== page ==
When someone commissions a painting from you, what do you suggest as criteria for a suitable photograph?

A photo that resonates meaning to you. Usually if it has this, I can make it work. Next I would like to suggest the photo is in focus, sigh, but I don’t, and then I end up with some pretty hard images like one I am working on right now. Well, should be working on. However, one of my favorite commissioned pieces had an out of focus, screaming baby, and it turned out beautifully.

Personally, I love the strange objects, the patterns on couches, fabric, things that date pictures terribly. Sometimes I’m asked to leave out things that I think are what make the picture so awesome, I might say something, or I might let it go because it’s not my moment I’m creating.

Once I left out details not realizing their significance, but fortunately my client communicated her disappointment, and I was able to fix it in time. I prefer more than one photo to choose from, or I like to see a few sometimes just to get a feel for the characters I am painting. But if there is just one photo that they are stoked about, that’s fine too.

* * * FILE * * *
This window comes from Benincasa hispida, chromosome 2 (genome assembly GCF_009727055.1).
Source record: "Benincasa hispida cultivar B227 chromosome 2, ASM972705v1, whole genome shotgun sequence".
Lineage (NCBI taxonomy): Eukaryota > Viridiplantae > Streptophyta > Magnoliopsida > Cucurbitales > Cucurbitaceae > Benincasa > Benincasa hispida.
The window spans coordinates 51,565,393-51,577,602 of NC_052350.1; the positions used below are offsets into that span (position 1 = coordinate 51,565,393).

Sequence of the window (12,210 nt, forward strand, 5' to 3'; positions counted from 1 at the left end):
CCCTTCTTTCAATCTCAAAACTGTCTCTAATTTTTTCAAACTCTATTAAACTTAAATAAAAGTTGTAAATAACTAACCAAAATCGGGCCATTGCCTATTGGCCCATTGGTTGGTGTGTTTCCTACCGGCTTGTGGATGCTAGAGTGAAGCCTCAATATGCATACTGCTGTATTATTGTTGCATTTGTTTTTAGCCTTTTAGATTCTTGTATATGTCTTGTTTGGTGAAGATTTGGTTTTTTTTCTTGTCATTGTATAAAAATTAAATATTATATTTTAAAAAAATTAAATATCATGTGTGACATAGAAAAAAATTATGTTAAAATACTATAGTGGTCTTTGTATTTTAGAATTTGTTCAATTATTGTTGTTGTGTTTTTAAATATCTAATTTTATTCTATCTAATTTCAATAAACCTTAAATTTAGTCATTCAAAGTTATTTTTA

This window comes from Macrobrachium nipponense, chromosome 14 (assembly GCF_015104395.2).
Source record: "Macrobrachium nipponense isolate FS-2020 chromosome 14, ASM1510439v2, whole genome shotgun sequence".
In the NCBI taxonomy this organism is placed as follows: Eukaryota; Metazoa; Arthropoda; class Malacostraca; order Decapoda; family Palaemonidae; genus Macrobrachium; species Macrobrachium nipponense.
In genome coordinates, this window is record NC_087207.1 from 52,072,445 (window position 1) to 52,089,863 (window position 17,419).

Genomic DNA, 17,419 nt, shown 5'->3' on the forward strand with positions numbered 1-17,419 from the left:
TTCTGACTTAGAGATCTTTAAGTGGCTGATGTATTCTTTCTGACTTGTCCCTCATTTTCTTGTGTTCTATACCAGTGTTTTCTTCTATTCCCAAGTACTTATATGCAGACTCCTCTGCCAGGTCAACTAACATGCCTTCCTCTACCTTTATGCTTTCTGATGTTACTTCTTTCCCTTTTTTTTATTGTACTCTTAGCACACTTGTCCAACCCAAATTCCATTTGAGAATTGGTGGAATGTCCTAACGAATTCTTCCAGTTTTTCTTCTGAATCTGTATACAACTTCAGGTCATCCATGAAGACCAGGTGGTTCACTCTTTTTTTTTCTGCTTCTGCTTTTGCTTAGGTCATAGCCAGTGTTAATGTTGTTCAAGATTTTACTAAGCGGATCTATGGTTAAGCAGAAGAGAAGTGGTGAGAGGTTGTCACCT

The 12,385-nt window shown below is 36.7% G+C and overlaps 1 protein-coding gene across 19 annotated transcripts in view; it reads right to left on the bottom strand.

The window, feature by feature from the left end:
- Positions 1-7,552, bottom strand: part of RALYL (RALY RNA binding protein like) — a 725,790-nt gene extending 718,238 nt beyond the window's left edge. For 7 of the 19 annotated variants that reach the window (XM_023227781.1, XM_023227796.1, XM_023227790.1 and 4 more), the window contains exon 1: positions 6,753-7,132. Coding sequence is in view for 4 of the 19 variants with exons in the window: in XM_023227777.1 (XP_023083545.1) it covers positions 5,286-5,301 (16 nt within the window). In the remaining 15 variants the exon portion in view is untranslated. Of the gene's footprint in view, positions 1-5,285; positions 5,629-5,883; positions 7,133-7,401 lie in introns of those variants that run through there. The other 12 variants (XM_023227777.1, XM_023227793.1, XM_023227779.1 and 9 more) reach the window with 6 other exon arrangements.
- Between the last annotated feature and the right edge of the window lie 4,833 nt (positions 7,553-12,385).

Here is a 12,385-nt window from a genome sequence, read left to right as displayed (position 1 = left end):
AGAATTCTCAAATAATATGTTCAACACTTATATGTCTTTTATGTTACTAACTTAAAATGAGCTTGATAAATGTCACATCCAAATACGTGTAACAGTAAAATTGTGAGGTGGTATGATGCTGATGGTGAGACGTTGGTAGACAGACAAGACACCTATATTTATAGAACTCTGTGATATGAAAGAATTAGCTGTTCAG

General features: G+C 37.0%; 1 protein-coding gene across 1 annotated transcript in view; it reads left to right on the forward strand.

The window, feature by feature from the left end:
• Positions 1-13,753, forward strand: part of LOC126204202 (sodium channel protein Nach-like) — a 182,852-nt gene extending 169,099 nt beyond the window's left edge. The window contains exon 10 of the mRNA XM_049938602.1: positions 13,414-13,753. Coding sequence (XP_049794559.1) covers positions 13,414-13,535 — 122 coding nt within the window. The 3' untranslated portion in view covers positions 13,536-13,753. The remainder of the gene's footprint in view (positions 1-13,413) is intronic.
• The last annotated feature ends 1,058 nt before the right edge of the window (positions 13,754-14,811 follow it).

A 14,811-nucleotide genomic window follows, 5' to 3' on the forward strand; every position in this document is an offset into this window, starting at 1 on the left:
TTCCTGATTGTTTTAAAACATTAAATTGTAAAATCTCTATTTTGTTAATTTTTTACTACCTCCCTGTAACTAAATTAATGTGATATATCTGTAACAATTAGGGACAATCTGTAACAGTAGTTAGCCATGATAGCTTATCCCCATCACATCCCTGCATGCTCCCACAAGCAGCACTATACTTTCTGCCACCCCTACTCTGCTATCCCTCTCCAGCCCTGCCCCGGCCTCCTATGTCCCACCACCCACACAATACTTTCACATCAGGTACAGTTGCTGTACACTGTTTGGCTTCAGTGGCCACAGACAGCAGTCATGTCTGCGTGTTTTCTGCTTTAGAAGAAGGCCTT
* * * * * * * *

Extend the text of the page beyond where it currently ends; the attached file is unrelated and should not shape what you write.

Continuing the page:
What creative Canadian women inspire you?

I’d have to say the women who I’ve been close to in my life, my family and friends. My mom, my grandmother, my creative loving people. They inspire me to make nice things to give them, to exchange ideas, to grow and be better. I have made a lot to give away, and when it’s for a friend, I don’t feel as shy to experiment, use wallpaper, add a foreign element like a gold leafed horse, or a patterned shirt.

On a side note, I read ‘Growing Pains’ by Emily Carr just after high-school and she was very inspiring for me. That book empowered me, and encouraged me. I know she is a pretty obvious Canadian woman artist, and I am sorry I cannot think of anyone who is less mainstream. I think she’s great though, as is her art.

Outside of painting, what other creative things do you do?

Photography, baking, playing the drum set with my friends jamming out covers of our favorite songs. I love dancing, just free style, I’m not a professional or anything but it’s a creative outlet, no? I make my own greeting cards and lots of whimsical little drawings from my imagination. After designing my own wedding invite this year, I was asked by a friend of a friend to design theirs, which was a fun project. I’d also like to think I get creative decorating and organizing my house with little oddities I find on my walks, or things I acquire from people.